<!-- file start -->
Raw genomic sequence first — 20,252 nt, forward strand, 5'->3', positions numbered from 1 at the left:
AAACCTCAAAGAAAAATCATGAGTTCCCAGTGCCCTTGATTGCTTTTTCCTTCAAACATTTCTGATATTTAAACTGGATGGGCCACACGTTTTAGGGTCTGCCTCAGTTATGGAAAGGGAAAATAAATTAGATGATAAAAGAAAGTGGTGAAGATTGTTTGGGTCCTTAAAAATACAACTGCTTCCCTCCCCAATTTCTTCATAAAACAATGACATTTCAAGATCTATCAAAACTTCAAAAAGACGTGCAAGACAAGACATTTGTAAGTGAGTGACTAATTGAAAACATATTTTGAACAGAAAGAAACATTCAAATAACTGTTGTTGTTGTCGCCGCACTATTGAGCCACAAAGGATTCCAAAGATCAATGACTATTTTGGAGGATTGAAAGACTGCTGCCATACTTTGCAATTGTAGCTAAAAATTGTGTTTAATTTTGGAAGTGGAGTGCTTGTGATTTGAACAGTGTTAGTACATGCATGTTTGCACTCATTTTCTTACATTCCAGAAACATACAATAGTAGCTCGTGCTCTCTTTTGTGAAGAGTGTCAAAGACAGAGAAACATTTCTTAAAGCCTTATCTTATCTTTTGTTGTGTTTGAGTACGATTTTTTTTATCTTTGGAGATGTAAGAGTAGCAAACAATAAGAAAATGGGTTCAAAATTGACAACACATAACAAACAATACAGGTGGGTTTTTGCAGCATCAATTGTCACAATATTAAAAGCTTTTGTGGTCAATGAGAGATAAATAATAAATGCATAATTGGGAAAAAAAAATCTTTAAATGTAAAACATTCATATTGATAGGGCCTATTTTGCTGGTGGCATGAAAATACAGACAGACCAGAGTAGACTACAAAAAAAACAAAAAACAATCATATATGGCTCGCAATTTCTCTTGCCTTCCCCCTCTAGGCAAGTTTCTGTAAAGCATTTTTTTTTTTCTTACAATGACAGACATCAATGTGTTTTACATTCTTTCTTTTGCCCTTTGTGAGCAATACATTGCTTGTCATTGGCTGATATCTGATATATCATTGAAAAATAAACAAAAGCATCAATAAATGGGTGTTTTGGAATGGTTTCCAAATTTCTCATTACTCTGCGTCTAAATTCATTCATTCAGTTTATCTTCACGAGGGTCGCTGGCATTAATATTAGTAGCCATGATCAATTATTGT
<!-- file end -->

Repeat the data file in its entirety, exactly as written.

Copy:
Raw genomic sequence first — 20,252 nt, forward strand, 5'->3', positions numbered from 1 at the left:
AAACCTCAAAGAAAAATCATGAGTTCCCAGTGCCCTTGATTGCTTTTTCCTTCAAACATTTCTGATATTTAAACTGGATGGGCCACACGTTTTAGGGTCTGCCTCAGTTATGGAAAGGGAAAATAAATTAGATGATAAAAGAAAGTGGTGAAGATTGTTTGGGTCCTTAAAAATACAACTGCTTCCCTCCCCAATTTCTTCATAAAACAATGACATTTCAAGATCTATCAAAACTTCAAAAAGACGTGCAAGACAAGACATTTGTAAGTGAGTGACTAATTGAAAACATATTTTGAACAGAAAGAAACATTCAAATAACTGTTGTTGTTGTCGCCGCACTATTGAGCCACAAAGGATTCCAAAGATCAATGACTATTTTGGAGGATTGAAAGACTGCTGCCATACTTTGCAATTGTAGCTAAAAATTGTGTTTAATTTTGGAAGTGGAGTGCTTGTGATTTGAACAGTGTTAGTACATGCATGTTTGCACTCATTTTCTTACATTCCAGAAACATACAATAGTAGCTCGTGCTCTCTTTTGTGAAGAGTGTCAAAGACAGAGAAACATTTCTTAAAGCCTTATCTTATCTTTTGTTGTGTTTGAGTACGATTTTTTTTATCTTTGGAGATGTAAGAGTAGCAAACAATAAGAAAATGGGTTCAAAATTGACAACACATAACAAACAATACAGGTGGGTTTTTGCAGCATCAATTGTCACAATATTAAAAGCTTTTGTGGTCAATGAGAGATAAATAATAAATGCATAATTGGGAAAAAAAAATCTTTAAATGTAAAACATTCATATTGATAGGGCCTATTTTGCTGGTGGCATGAAAATACAGACAGACCAGAGTAGACTACAAAAAAAACAAAAAACAATCATATATGGCTCGCAATTTCTCTTGCCTTCCCCCTCTAGGCAAGTTTCTGTAAAGCATTTTTTTTTTTCTTACAATGACAGACATCAATGTGTTTTACATTCTTTCTTTTGCCCTTTGTGAGCAATACATTGCTTGTCATTGGCTGATATCTGATATATCATTGAAAAATAAACAAAAGCATCAATAAATGGGTGTTTTGGAATGGTTTCCAAATTTCTCATTACTCTGCGTCTAAATTCATTCATTCAGTTTATCTTCACGAGGGTCGCTGGCATTAATATTAGTAGCCATGATCAATTATTGT